Appraising the county’s homeless plan
Re “L.A. County OKs ‘Historic’ Homeless Plan,” April 5
We heartily applaud the county supervisors’ strong 4-1 vote Tuesday to support a comprehensive regional homelessness plan. It involves state-of-the-art services models and is historic in its breadth.
The city is working with supervisors Yvonne Brathwaite Burke and Zev Yaroslavsky on innovative housing with built-in services. But as your Monday editorial (“The authority to solve”) pointed out, successful implementation of the county strategy will work only if the city of Los Angeles -- which has 58% of the homeless, 48,000 people -- and the county work hand in glove.
The city and county combined financial commitment ($100 million from the county, $50 million from the city) is still only one-quarter of New York’s homeless budget. Only collaboration will maximize these still-scarce dollars toward this national tragedy.
The reinvigorated L.A. Homeless Services Authority that your editorial envisioned is essential for success of the region’s policy. Otherwise, it will prove impossible to mobilize other cities, or actively engage business, labor, religious and philanthropic leaders to build and broaden the moral and financial will to tackle this issue successfully.
ANTONIO R. VILLARAIGOSA
City Councilwoman and
Chair of the Ad Hoc
Monday’s editorial was right that our effort to solve the homelessness problem in Los Angeles County must include the input and approval of the county’s other 87 cities and 134 unincorporated areas for locating proposed regional centers -- a provision the flawed county plan does not include.
Last week, my office provided $1 million to the Union Station Foundation in Pasadena -- a public/private partnership that has engaged the faith-based community, local government and the private sector in locating, operating and expanding its service facility. This facility reflects the cooperation needed for a successful outcome to the homelessness issue and how we must engage our partners in the community, not ignore them.
The county plan is vague on how funds will be spent. Funds for homelessness programs must come from the departments of Health and Mental Health, not Public Safety. The plan fails to mandate treatment for the mentally ill and drug- or alcohol-addicted.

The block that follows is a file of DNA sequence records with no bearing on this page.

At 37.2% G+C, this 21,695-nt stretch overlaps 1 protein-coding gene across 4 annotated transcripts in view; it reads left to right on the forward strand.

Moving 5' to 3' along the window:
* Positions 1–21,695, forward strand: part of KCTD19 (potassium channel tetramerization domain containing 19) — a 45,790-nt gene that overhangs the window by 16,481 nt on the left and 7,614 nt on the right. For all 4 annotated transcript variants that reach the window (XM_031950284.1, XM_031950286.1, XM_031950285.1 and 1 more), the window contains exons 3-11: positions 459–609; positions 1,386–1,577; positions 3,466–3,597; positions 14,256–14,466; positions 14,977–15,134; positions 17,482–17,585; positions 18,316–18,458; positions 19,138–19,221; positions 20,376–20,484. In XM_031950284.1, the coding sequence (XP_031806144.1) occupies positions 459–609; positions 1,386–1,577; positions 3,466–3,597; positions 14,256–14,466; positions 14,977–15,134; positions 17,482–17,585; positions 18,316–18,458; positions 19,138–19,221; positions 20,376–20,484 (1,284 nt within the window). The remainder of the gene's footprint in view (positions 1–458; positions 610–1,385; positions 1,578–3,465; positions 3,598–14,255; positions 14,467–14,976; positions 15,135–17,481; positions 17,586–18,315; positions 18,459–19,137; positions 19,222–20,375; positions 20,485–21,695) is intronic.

Los Angeles County
Wednesday’s article on L.A. County plans for the homeless states that these locations can be a spot for community services to drop off transients when they have been discharged. I have no doubt that the centers themselves will do nothing but good. However, my question is, what about all the other transients, the ones just out there? How are they to access these clinics? It’s not as if they can just get in the car and head on over. Do we load up unused school buses and ship them out?
Funny thing is that if this plan succeeds, downtown will be ripe for a face-lift. I live in San Diego and have seen how the downtown here has been turned around. Once a dirty, unsafe clump of concrete and steel, now it’s the hottest spot south of Newport Beach. Once the ugly part is removed, lofts, restaurants, bars and high-end fashion boutiques will sprout up, making local developers even richer.
The county supervisors must step down from their ivory towers and consider the fact that being homeless does not mean being jobless. Centers need to be located where work is available or public transit is nearby and affordable.
I know it’s hard to believe that a country that can afford to declare war on faulty evidence and can afford to occupy another country, perhaps permanently, cannot create an environment in which its own citizens who have jobs, sometimes two jobs, have a safe place to live, but that’s “truthiness” for you.
Please let’s do it right this time.